Block on Trump's Asylum Ban Upheld by Supreme Court
We've binged our way through 'Serial,' 'The Jinx,' 'Making a Murderer' and we still want more. The massive success of these criminal justice documentaries shows that there's a huge audience for stories that track the often-overlooked workings of our criminal justice system.
Since we're not willing to just sit and wait for the next great story, we've decided to throw out some ideas of our own. (Documentarians, contact me and we'll discuss royalties.) Here are five cases we think deserve some major public attention.
Kalief Browder was arrested when he was just 16-years old, as he was walking home with a friend. Despite no evidence of crime -- arresting officers thought he had stolen a backpack -- Browder was detained for prison in three years, without trial and without a conviction. The teen wasn't held in just any jail, however. He was thrown in Riker's Island, the notoriously dangerous and mismanaged New York jail, and spent two years in solitary confinement.
Browder was released after being featured in The New Yorker, but the damage was largely done. He committed suicide shortly thereafter.
In 1984, Beach was sentenced to life in prison without parole for the murder of 17-year-old Kimberly Nees in Poplar, Montana. If you've watched 'Making a Murderer,' the outlines of Barry Beach's story will seem familiar to you. There's a recanted, inconsistent confession (Beach not only confessed to Nees' murder, but to three others -- though he wasn't even in the state at the time of the other crimes), questionable use of evidence, a strong-armed prosecution, release and reincarceration. Don't worry though, Beach's story comes with a happier ending than most.
To hear them tell it, Dwight and Steven Hammond are simple ranchers who, in the face of spreading wildfires, took action to protect their home and livelihood. In the eyes of federal prosecutors, they were lawless arsonists, whose illegal "back burns" destroyed hundreds of acres of public land and threatened the lives of others.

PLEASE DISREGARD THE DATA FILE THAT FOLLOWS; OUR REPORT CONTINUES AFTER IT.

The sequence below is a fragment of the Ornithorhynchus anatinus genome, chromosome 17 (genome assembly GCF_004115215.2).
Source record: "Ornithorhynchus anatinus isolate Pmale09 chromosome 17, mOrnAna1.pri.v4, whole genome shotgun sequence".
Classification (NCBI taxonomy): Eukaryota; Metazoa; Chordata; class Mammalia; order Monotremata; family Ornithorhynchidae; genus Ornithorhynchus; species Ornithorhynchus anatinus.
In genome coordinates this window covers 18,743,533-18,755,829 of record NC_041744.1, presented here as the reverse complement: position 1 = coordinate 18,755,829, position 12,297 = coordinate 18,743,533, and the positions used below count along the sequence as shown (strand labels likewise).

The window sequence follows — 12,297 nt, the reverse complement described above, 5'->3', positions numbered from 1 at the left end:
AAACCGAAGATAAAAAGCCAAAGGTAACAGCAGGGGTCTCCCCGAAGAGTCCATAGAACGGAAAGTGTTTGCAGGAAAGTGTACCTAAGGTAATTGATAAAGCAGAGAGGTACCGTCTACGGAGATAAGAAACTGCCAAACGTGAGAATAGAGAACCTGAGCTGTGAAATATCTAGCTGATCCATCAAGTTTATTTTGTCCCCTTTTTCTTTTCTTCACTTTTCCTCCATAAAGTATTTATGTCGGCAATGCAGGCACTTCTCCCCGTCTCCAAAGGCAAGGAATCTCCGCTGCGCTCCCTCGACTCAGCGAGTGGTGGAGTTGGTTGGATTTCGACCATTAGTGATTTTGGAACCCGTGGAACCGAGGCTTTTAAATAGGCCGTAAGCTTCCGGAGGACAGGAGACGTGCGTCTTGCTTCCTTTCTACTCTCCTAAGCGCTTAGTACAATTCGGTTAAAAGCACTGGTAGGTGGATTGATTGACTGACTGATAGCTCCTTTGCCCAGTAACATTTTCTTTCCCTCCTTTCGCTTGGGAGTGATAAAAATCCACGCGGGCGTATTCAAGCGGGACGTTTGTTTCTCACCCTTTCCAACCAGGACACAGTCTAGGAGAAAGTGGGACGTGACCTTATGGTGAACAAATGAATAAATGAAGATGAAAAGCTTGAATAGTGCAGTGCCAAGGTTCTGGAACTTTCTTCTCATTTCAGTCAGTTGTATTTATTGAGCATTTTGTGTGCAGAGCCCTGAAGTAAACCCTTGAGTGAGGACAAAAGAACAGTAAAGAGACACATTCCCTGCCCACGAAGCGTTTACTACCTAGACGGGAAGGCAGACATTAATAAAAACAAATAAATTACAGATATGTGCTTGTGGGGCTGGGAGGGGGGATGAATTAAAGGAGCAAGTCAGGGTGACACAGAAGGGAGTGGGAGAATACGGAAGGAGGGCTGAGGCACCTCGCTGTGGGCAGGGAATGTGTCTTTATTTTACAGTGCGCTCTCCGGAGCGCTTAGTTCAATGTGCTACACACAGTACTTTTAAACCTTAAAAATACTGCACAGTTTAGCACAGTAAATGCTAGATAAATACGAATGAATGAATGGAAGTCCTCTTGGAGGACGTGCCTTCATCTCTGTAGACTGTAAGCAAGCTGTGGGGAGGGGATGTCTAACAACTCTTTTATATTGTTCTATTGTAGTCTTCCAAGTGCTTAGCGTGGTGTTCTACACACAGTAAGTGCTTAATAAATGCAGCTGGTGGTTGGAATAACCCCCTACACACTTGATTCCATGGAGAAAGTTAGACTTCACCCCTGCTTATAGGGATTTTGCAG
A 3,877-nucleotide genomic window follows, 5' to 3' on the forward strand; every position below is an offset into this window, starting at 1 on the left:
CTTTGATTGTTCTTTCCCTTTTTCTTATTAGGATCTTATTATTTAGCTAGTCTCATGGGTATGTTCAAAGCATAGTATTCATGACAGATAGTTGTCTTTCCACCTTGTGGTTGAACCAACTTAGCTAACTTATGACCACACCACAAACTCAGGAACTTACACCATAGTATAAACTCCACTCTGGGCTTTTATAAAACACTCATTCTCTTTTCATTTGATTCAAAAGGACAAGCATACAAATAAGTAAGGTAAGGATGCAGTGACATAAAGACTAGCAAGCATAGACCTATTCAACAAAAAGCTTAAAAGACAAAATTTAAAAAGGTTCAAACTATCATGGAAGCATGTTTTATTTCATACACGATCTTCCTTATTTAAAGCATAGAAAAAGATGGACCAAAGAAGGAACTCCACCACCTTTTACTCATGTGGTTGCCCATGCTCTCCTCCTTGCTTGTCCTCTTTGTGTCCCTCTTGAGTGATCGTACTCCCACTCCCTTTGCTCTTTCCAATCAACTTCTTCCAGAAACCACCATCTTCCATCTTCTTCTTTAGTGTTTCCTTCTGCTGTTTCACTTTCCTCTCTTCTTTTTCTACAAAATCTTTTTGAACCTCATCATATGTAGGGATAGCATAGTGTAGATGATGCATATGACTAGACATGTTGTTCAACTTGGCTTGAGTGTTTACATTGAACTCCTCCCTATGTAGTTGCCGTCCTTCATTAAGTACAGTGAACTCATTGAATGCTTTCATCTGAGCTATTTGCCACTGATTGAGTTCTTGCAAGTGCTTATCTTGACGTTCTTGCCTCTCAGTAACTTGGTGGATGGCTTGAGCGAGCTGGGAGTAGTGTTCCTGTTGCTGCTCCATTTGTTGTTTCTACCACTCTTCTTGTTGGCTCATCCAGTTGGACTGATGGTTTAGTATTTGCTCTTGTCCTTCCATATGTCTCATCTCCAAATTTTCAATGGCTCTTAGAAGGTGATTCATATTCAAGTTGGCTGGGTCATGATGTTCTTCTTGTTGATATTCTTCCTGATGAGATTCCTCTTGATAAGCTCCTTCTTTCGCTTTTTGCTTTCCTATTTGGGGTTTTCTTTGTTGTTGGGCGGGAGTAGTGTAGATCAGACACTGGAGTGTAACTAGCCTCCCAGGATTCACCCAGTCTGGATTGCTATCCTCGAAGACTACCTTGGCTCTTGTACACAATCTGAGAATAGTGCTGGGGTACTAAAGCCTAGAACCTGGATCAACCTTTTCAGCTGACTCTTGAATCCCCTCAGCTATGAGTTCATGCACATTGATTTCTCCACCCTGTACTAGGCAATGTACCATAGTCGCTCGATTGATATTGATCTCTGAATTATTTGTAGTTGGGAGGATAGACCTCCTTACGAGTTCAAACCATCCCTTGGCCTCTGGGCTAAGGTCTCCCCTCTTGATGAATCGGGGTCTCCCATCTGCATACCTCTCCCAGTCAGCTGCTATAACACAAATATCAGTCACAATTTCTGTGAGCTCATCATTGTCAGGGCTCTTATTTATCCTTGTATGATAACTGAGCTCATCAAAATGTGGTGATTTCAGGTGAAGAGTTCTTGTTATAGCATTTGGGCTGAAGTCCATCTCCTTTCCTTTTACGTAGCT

After what some call an overly aggressive prosecution, the Hammonds were sentenced to short prison terms -- only to be reimprisoned after their release when the Ninth Circuit ruled their crimes required a minimum five-year sentence. That reimprisonment led to the armed occupation of the Malheur National Wildlife Refuge Headquarters outside Burns, Oregon, and incensed insurrectionary ranchers -- dubbed by detractors as Y'All-Queda and Vanilla ISIS.
Sandra Bland, regrettably, became one of the faces of the Black Lives Matter movement after she was arrested during a routine traffic stop and found dead in her cell a few days later. Investigators have ruled her death a suicide, but her family rejects that determination. To many, the circumstances surrounding Bland's death still remain unexplained. Just last week, her arresting officer was indicted on charges of perjury.
It was a violent, shocking crime and one still being investigated. Last Thursday night, a group of teenage boys came across a father and daughter drinking together in a neglected playground in Brownsville, Brooklyn. The boys drove the father away at gunpoint, then gang raped the daughter.
Since then, five teenagers have been arrested, but questions have already been raised about the details and handling of the crime. Why, for example, did it take the father 20 minutes to locate authorities? Why did the police wait for days to release details of the crime? Why had the dangerous playground been forsaken by city authorities? How can justice be done, for the girl, for her father, and for the accused who are bound to face an unprecedented amount of public scrutiny?
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